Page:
Another week, another list of new books! Check out these new books that are now available wherever books are sold. Plus see everything new this month on our Hot Off the Press pageYou can also sign up for our monthly eNews so you can get updates on new releases and news on what’s happening at UNC Press.

Southern Lights: 75 Years of the Carolina Quarterly edited by Sophia Houghton, Kylan Rice, Daniel Wallace

“What a gift Sophia Houghton, Kylan Rice, and Daniel Wallace have given us with this sharply edited, ingeniously organized anthology. Wade into nature with a short story by Wendell Berry; consider the path of love with Adriana Páramo; or root yourself in place with Ha Jin. Any journey through Southern Lights rewards the reader in much the same way the Carolina Quarterly has over seventy-five impressive years: with a capacious but always specific sense of what the South was, is, and can be.”—Belle Boggs, author of The Art of Waiting

“This anthology reserves the original goals of the Carolina Quarterly—to expand upon the idea of regionalism and represent the modern South—while simultaneously linking the journal’s past and present as a way to explore the possibilities of the future. A moving case study of how writing reaches into our collective psyches over time.”—Matthew Wimberley, author of Daniel Boone’s Window

Gun Country: Gun Capitalism, Culture, and Control in Cold War America by Andrew C. McKevitt

“Illuminating, timely . . . . an original way of understanding a stunning and enduring increase in gun ownership in the US . . . . McKevitt offers a compelling argument about where the extremity of America’s permissiveness toward deadly weaponry originated and how debates on the Second Amendment’s meaning have evolved in response to shifting cultural preoccupations. He also makes a persuasive appeal for how the human costs of mass gun ownership could be mitigated.”—Kirkus Reviews

“Riveting and original. Gun Country goes beyond well-worn debates about the Second Amendment—and outside America’s borders—to trace the evolution of the nation’s obsession with firearms. The result is both clarifying and chilling. Anyone who cares about gun violence in the United States must read this book.”—Nicole Hemmer, author of Partisans: The Conservative Revolutionaries Who Remade American Politics in the 1990s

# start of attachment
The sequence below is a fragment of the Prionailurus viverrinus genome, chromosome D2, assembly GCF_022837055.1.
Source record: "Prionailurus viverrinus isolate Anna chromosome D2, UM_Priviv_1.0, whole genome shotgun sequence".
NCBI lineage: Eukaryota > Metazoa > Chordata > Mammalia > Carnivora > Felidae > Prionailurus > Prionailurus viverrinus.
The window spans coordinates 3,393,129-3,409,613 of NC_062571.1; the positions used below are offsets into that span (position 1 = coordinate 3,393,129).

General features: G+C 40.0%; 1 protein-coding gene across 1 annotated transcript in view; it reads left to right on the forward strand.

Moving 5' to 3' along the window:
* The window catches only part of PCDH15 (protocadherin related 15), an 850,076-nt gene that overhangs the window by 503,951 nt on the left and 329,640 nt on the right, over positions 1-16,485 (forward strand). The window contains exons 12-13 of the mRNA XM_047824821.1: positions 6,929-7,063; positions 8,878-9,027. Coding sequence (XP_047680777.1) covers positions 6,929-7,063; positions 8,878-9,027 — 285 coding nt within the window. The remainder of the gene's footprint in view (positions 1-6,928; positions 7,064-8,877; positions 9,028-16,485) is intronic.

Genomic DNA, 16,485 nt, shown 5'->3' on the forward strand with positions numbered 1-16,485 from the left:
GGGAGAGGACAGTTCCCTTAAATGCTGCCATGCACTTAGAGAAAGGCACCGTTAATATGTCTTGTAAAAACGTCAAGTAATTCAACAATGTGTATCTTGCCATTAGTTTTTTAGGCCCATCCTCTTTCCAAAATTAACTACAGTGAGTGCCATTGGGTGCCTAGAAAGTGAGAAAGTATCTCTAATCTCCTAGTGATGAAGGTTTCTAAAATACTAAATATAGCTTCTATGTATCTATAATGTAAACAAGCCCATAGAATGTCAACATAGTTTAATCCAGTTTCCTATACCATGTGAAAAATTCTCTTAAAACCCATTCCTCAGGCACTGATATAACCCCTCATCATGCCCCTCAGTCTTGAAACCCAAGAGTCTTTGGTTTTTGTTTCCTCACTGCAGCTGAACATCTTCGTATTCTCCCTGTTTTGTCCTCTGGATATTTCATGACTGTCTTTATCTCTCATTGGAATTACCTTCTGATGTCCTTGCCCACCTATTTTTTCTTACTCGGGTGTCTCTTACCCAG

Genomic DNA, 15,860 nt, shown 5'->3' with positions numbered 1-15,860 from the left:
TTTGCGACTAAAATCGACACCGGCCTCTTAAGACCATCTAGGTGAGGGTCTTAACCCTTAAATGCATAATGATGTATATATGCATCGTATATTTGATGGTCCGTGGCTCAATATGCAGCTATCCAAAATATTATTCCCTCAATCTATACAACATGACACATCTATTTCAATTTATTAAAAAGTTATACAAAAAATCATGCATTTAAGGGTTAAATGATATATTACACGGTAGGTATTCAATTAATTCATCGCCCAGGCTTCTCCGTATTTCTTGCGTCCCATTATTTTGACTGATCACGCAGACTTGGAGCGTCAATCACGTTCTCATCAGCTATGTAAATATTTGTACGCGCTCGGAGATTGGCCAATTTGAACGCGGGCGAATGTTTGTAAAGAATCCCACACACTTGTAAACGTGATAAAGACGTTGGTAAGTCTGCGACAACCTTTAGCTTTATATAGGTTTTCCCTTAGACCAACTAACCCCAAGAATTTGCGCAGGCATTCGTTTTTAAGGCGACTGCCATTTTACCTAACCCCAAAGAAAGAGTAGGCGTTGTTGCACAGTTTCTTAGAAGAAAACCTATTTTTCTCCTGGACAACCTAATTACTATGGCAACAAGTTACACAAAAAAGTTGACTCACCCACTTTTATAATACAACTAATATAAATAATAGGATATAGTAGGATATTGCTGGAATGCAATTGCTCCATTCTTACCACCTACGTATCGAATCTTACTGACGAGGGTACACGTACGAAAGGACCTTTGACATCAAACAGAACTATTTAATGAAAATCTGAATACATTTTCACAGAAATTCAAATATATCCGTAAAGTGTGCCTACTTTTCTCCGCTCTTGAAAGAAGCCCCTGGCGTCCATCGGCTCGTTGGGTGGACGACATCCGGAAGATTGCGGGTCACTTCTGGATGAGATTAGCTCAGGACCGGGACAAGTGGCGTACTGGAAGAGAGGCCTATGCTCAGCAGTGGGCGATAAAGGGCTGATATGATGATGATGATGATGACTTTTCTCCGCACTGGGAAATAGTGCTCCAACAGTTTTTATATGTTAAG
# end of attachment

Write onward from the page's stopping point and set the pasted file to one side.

Excavating the Lost Colony Mastery: The Map, the Search, the Discovery Edited by Eric Klingelhofer

“Klingelhofer and his impressive roster of associates offer us a carefully documented chronicle of two decades of creative research into the fate of Sir Walter Raleigh’s effort to plant a permanent English colony on the Carolina coast. Unlike hundreds of previous efforts seeking that same end, these essays set forth in meticulous detail the most promising results of their documentary, cartographical, archaeological, historical, and literary investigations.”—Larry E. Tise, author of Circa 1903: North Carolina’s Outer Banks at the Dawn of Flight

“This engaging book gives readers the tools to judge claims concerning the Lost Colony, and it also demonstrates the process of historical research and the kinds of questions documentary and archaeological research can and can’t answer.”—Charles R. Ewen, East Carolina University

Who is Muhammad? by Michael Muhammad Knight

“Combining excellent scholarship with a creative, narrative-driven style, Michael Knight presents a skillfully balanced understanding of Muhammad as a stable historical figure and as a changing persona and symbol. Knight writes as an insider to the study and practice of Islam but also maintains an outside perspective to the approaches and methods of both. The book will be valuable for scholars of religion and for general readers interested in a major historical figure like Muhammad.”—Ilyse Morgenstein Fuerst, University of Vermont

“If someone asks you for a concise, lively, and smart introduction to the Prophet Muhammad, this is the book you must recommend. Michael Knight has achieved something extraordinary by digesting and analyzing not only the religious and secular literature about the Prophet himself but also how Muslims have interpreted, experienced, and loved their Messenger.”–Edward E. Curtis IV, Plater Chair of the Liberal Arts, Indiana University, Indianapolis